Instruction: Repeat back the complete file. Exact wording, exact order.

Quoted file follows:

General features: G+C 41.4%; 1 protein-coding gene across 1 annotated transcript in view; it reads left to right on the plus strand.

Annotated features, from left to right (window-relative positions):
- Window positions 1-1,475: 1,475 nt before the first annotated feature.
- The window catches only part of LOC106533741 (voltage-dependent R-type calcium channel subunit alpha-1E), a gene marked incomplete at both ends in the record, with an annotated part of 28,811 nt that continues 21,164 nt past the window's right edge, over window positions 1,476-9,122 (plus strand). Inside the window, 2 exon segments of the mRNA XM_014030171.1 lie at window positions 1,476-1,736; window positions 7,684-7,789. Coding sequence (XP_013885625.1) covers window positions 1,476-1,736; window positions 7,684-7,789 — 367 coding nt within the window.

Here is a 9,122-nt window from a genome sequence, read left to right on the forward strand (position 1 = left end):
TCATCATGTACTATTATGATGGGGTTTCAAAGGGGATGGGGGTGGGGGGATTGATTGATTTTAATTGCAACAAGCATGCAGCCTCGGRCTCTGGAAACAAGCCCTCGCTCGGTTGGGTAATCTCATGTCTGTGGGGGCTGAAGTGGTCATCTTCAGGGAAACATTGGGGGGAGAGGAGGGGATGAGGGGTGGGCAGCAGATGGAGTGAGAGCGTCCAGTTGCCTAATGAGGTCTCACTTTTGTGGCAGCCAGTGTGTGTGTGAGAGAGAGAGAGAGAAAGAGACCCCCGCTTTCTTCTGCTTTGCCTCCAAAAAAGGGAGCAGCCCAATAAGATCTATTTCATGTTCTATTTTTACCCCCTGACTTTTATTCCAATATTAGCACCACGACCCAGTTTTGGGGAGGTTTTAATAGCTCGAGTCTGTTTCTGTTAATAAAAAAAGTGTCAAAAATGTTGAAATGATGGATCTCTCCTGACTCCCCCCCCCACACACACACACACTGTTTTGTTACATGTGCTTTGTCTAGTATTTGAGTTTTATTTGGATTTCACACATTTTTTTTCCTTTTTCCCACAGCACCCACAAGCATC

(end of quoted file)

General features: G+C 41.4%; 1 protein-coding gene across 1 annotated transcript in view; it reads left to right on the plus strand.

Annotated features, from left to right (window-relative positions):
- Window positions 1-1,475: 1,475 nt before the first annotated feature.
- The window catches only part of LOC106533741 (voltage-dependent R-type calcium channel subunit alpha-1E), a gene marked incomplete at both ends in the record, with an annotated part of 28,811 nt that continues 21,164 nt past the window's right edge, over window positions 1,476-9,122 (plus strand). Inside the window, 2 exon segments of the mRNA XM_014030171.1 lie at window positions 1,476-1,736; window positions 7,684-7,789. Coding sequence (XP_013885625.1) covers window positions 1,476-1,736; window positions 7,684-7,789 — 367 coding nt within the window.

Here is a 9,122-nt window from a genome sequence, read left to right on the forward strand (position 1 = left end):
TCATCATGTACTATTATGATGGGGTTTCAAAGGGGATGGGGGTGGGGGGATTGATTGATTTTAATTGCAACAAGCATGCAGCCTCGGRCTCTGGAAACAAGCCCTCGCTCGGTTGGGTAATCTCATGTCTGTGGGGGCTGAAGTGGTCATCTTCAGGGAAACATTGGGGGGAGAGGAGGGGATGAGGGGTGGGCAGCAGATGGAGTGAGAGCGTCCAGTTGCCTAATGAGGTCTCACTTTTGTGGCAGCCAGTGTGTGTGTGAGAGAGAGAGAGAGAAAGAGACCCCCGCTTTCTTCTGCTTTGCCTCCAAAAAAGGGAGCAGCCCAATAAGATCTATTTCATGTTCTATTTTTACCCCCTGACTTTTATTCCAATATTAGCACCACGACCCAGTTTTGGGGAGGTTTTAATAGCTCGAGTCTGTTTCTGTTAATAAAAAAAGTGTCAAAAATGTTGAAATGATGGATCTCTCCTGACTCCCCCCCCCACACACACACACACTGTTTTGTTACATGTGCTTTGTCTAGTATTTGAGTTTTATTTGGATTTCACACATTTTTTTTCCTTTTTCCCACAGCACCCACAAGCATC